Rommel as Strategist. - Page 4




 
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August 14th, 2004  
GuyontheRight
 
Well, the sheer expanse of Russia certainly helped in the distancing of the Panzer forces from the regular Army forces.
August 15th, 2004  
godofthunder9010
 
 
I've always found it sortof interesting - the only successful conquest of Russia was by the Mongols. The Mongols were largely from Siberia where winter is even nastier that it is on the European side of modern Russia and distances are even more insane ... so General Winter and General Distance were irrelevant to them. Everyone else who has tried has failed.

In my opinion, I think that losing Moscow in the early stages would have been a very big problem for the Red Army. Resupply for Leningrad and the Ukraine would have been prohibitive at best. Guderian would have been at risk of being cut off, but the Red Army was in such a state of disarray at that time that I don't think anyone would have tried the obvious. Partisans were barely beginning to opperate, so I don't know how effective they would have been at cutting off Army Group Center. The taking of Moscow would have left the Russians without their primary industrial area - Moscow/Gorky. That would leave a besieged Leningrad, Stalingrad area and Tankograd. Russia can still fight, but would they managed to drastically outproduce the Germans in this scenario? Not nearly to the same extent certainly. Additionally, the fall of Moscow would have been a terrible blow to the morale of the Russian soldiers. But as history has always shown, all bets are off when invading Russia.
August 15th, 2004  
Doppleganger
 
 
If the Wehrmacht had managed to take and hold Moscow in 1941 the war would have been largely over for the Soviet Union. It would also have spelled the end of its existence as an independent nation. IMO this would have happened had the following conditions been met:

1. Hitler had put German industry onto a war footing before commencing Barbarossa.

2. Moscow and only Moscow had been made the main thrust for the Wehrmacht.

3. Barbarossa had started in late April as originally planned.

Operation Typhoon would have succeeded in the capture of Moscow despite the Germans severely underestimating the courage and will to fight of the individual Soviet soldier, despite the Nazi's alienation of the Ukraine peoples, despite the different railway gauge employed by the Soviet Union, despite the lack of a modern road system in Russia and even despite General Winter.

Truth is, we got lucky.
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August 15th, 2004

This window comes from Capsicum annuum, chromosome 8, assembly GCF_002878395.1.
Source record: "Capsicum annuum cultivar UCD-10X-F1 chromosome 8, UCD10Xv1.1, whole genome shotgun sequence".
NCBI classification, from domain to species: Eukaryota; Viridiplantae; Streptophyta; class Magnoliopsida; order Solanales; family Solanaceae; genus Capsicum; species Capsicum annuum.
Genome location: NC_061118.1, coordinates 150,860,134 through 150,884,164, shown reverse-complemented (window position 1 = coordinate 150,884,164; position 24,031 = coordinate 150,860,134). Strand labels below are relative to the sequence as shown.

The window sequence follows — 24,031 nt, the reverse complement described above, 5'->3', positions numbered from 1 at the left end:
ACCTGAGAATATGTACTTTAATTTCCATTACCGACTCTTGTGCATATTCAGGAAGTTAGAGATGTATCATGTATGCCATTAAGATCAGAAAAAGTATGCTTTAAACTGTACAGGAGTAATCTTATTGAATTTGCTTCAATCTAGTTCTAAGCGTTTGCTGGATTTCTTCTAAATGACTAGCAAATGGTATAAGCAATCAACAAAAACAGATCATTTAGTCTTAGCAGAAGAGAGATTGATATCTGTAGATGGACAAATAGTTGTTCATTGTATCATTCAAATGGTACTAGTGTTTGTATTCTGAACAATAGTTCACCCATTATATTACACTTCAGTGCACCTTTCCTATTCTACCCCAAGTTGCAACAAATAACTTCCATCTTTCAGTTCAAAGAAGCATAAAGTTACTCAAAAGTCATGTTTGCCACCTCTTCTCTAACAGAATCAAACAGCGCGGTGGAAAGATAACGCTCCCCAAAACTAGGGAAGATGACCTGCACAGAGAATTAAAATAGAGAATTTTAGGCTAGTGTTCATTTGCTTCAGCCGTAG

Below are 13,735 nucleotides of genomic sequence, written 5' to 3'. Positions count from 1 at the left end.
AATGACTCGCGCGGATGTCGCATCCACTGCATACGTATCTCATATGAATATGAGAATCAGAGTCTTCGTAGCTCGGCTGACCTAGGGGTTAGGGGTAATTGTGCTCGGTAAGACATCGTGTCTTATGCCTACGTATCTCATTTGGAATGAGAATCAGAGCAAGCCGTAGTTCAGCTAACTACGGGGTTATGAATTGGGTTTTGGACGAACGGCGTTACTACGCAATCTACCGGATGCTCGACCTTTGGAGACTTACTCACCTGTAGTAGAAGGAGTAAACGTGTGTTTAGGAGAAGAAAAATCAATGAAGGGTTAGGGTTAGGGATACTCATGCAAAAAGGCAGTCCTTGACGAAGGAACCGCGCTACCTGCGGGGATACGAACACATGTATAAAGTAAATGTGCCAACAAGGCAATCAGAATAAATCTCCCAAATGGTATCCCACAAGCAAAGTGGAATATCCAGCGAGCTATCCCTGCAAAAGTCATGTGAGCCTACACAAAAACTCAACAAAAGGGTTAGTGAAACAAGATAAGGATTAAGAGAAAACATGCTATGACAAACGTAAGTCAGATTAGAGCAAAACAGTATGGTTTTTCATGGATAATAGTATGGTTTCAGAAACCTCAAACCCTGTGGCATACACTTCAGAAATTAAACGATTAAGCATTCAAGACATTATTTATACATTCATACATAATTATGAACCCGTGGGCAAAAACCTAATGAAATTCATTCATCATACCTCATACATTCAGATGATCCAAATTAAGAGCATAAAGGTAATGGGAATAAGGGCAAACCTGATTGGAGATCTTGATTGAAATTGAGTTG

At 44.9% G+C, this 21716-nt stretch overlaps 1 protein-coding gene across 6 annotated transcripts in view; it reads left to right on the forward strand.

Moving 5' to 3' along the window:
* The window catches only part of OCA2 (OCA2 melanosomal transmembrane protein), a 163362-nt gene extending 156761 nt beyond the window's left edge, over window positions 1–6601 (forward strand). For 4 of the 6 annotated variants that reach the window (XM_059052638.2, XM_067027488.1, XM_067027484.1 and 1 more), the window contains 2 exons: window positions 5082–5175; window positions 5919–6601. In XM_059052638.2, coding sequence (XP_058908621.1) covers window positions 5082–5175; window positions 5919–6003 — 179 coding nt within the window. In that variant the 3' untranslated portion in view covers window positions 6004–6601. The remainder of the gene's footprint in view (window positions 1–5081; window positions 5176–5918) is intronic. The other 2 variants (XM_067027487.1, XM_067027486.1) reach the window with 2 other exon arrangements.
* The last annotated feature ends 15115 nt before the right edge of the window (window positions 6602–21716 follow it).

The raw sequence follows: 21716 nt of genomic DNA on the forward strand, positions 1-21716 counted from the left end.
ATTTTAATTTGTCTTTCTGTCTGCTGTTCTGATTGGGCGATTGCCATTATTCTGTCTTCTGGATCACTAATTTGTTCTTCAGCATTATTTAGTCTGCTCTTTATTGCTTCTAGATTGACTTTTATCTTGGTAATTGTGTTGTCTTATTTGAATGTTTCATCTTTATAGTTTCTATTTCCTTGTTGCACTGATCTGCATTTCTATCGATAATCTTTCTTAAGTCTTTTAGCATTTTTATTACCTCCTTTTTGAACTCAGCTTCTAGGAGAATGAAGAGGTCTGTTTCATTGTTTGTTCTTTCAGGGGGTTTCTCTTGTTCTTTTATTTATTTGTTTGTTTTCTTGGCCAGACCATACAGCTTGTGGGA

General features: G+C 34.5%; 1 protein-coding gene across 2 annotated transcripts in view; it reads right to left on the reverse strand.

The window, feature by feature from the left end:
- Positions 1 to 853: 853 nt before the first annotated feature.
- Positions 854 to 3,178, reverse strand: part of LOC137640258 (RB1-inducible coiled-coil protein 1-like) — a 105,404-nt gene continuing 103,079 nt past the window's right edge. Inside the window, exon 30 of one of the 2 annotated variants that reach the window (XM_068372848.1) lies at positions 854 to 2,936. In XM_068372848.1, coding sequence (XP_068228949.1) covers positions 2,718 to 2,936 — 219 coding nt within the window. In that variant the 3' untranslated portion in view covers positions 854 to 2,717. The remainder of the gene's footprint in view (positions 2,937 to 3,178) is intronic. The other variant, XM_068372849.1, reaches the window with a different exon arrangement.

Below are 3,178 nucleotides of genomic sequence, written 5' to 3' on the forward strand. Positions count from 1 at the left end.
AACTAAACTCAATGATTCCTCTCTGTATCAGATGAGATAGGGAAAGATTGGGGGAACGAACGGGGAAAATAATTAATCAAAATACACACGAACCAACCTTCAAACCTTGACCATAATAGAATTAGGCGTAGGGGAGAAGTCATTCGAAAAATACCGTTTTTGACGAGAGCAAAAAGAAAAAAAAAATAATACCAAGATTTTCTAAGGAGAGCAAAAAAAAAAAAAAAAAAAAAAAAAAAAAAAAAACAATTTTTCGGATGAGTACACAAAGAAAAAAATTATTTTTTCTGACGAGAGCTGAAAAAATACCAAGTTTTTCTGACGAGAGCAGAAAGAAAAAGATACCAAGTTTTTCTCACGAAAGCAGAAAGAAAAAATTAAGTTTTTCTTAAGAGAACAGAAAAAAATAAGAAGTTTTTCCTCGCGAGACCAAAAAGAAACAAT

GuyontheRight
 
I don't know god, the stuff the USSR had going beyond the Urals was preety impressive, at best I think the taking of Moscow would of conviced many of the submursive elements in the Red Army to call it quits, which hey, could of been a very big blow for Stalin. Then again, I agree with the fact that taking Moscow would of doomed Leningrad, and the German Army may have had an oppurtunity to move North from there and wipe out any lend lease the Soviets were recieving (In particular Duece and a Halfs. Soviet Infantry was pathetic until they were able to become mechanized).
August 15th, 2004  
godofthunder9010
 
 
Yeah, "what they had going behind the Urals" = Tankograd. That's a common nickname for it anyways because T-34's and other Russian tanks were heavily produced from that area. So yes, that would have still been there of course. That's why I mentioned it. But if we can count Leningrad as "doomed" after Moscow falls, there goes two of the biggest industrial areas in the 1941 Soviet Union and puts them into German hands (even if scorched earth means Germany has to rebuild them). Considering that Germany never overtook either, it certainly changes things in this hypothetical situation.

If we added a bit more to the hypothesis and throw all those ridiculous orders to "punish the Russian people" and delete Einzatsruppen from existence, I think you'd also have had a MUCH more substantial number of Russian people willing to sign on for the German cause just out of hatred for Stalin.
August 15th, 2004  
Doppleganger
 
 
Well when the Wehrmacht first entered the Ukraine they were welcomed with jubilation as liberators. Had Hitler been willing to tap into this (which was impossible given his beliefs) then Germany would have had a ready made army of up to half a million strong fighting men who would have gladly joined them against the Red Army.

Can you imagine the difference that would have made to Barbarossa?
August 15th, 2004  
GuyontheRight
 
I dunno, the Ukranians would have been poorly equiped and second rate at best, probobly similar to the Hungarians and Romanians. But your right, they would be expendable, and thus in the longterm useful.